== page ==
The leader of Canada's federal Green Party, Elizabeth May, has stepped down.
She had held the role since 2006, and was the longest-serving of all major party leaders competing in last month's parliamentary election.
She was the only Green to hold a seat from 2011 to 2019. She was re-elected in the 21 October poll, and the party picked up two more seats in the House.
Ms May, who is 65, said she had promised her daughter that 2019 would be her last year as party leader.
"I absolutely swore to her 'last time, I promise'," she said, announcing her departure on Monday.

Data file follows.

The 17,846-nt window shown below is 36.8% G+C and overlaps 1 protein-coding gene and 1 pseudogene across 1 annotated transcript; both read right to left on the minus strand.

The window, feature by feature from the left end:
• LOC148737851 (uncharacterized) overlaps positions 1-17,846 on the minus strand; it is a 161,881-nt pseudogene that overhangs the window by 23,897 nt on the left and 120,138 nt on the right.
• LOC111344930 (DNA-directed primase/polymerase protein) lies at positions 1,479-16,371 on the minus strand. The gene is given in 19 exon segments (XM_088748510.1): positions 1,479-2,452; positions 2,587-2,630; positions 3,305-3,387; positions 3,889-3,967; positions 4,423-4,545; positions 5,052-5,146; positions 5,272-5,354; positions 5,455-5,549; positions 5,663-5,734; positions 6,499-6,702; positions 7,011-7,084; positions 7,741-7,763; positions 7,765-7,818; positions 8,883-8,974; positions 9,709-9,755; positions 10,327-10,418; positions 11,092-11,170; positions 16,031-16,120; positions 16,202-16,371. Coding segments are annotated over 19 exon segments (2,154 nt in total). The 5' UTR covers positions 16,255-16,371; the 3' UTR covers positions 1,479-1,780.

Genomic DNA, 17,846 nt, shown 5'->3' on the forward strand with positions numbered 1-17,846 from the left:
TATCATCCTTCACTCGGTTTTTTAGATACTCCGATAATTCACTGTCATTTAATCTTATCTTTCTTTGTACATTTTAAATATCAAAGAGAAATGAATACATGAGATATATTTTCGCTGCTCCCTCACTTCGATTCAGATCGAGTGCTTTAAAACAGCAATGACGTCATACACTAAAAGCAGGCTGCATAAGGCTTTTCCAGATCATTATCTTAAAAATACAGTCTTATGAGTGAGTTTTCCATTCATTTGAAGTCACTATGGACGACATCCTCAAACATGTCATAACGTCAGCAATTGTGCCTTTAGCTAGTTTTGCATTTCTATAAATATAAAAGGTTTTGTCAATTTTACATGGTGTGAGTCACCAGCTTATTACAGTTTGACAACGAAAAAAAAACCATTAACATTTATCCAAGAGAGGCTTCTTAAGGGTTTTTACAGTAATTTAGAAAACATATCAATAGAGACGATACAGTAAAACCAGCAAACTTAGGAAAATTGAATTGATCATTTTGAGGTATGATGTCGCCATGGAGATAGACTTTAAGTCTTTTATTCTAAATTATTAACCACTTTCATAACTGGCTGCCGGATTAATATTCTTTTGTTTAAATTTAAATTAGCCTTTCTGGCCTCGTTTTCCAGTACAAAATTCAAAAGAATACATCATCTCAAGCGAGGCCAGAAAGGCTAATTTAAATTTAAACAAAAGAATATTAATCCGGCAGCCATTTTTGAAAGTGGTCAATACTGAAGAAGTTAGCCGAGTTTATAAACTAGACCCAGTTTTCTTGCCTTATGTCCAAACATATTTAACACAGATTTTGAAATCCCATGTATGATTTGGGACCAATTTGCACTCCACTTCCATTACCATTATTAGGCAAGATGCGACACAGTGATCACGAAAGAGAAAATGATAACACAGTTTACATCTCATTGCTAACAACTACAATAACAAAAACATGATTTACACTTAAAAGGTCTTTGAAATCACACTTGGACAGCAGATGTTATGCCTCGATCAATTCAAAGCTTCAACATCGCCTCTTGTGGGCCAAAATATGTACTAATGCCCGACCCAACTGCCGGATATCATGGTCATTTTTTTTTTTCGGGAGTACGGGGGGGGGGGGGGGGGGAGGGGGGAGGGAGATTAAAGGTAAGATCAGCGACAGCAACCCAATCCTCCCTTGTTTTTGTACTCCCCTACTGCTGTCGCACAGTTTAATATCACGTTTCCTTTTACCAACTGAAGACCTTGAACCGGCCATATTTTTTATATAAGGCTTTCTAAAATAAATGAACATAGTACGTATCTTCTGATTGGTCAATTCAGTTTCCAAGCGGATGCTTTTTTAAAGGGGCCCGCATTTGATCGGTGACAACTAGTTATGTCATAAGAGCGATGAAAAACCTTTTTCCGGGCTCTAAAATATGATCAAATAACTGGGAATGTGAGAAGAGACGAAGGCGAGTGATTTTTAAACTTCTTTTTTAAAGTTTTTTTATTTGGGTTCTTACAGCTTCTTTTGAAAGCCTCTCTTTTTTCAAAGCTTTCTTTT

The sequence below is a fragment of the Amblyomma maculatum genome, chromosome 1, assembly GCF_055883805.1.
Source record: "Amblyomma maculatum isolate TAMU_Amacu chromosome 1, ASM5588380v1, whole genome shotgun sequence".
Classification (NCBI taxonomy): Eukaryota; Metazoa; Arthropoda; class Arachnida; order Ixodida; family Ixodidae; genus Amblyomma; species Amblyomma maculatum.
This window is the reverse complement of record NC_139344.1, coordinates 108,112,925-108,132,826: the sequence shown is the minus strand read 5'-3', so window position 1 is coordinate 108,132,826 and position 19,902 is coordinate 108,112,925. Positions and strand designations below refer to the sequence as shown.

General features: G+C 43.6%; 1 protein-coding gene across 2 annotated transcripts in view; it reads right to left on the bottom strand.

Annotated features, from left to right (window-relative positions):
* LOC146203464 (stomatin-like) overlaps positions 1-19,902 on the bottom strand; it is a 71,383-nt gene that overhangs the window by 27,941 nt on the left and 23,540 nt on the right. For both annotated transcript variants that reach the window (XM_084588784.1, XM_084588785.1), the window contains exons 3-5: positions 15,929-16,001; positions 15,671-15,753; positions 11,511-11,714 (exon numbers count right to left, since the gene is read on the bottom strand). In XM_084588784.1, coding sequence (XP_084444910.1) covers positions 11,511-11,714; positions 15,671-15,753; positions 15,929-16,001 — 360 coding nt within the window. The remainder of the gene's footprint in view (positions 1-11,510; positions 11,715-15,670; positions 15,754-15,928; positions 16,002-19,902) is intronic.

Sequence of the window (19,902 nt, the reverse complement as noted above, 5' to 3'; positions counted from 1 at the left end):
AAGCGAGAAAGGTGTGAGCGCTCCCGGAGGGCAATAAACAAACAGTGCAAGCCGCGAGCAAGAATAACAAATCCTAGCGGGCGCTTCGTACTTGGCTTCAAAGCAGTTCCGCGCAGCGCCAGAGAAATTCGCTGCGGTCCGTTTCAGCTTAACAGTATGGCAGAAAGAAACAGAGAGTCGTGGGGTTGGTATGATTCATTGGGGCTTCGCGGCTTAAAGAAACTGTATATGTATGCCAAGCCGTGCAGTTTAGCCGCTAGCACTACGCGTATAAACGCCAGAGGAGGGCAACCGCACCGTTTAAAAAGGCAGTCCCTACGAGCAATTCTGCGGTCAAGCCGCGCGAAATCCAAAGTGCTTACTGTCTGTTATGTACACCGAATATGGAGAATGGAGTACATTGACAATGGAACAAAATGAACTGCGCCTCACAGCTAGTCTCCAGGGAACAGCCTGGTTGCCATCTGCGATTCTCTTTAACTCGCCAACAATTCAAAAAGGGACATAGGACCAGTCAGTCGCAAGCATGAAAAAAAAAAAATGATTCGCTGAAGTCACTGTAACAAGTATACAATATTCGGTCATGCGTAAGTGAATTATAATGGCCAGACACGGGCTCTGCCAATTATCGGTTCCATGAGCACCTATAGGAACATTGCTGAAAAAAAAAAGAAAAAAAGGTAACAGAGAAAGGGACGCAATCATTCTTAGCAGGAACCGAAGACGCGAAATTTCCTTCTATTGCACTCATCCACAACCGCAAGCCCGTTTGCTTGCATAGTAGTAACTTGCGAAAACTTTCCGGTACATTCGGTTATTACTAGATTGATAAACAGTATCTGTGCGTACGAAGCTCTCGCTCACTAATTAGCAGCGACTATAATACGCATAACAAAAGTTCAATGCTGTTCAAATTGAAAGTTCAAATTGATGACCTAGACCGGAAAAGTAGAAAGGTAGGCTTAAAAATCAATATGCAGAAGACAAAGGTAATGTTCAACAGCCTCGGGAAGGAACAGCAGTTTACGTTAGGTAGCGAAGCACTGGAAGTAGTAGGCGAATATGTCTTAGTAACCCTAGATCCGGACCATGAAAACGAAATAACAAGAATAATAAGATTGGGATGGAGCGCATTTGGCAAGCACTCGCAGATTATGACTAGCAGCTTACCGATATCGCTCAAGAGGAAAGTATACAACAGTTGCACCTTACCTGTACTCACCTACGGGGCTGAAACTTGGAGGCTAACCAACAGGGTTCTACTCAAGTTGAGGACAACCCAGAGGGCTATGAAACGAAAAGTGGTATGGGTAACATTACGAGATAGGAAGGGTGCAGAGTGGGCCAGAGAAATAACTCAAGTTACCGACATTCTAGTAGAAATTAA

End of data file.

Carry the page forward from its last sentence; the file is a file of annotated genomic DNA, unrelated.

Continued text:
The Green Party attracted attention during the early stages of the election, as concerns about climate change grew. Although the Greens only got 7% of the popular vote, it tripled its seat count and Ms May said she feels the party is in a strong position to continue without her.
"We achieved more than one million votes for the first time ever," Ms May said. "I want to make sure that when I leave as leader of the Green Party we have momentum."
She said she would stay on as the leader of the party's parliamentary caucus.
Deputy leader Jo-Ann Roberts will be interim leader until the party holds a leadership contest in October 2020.
During the 2019 election, Ms May was the only female leader of a federal party.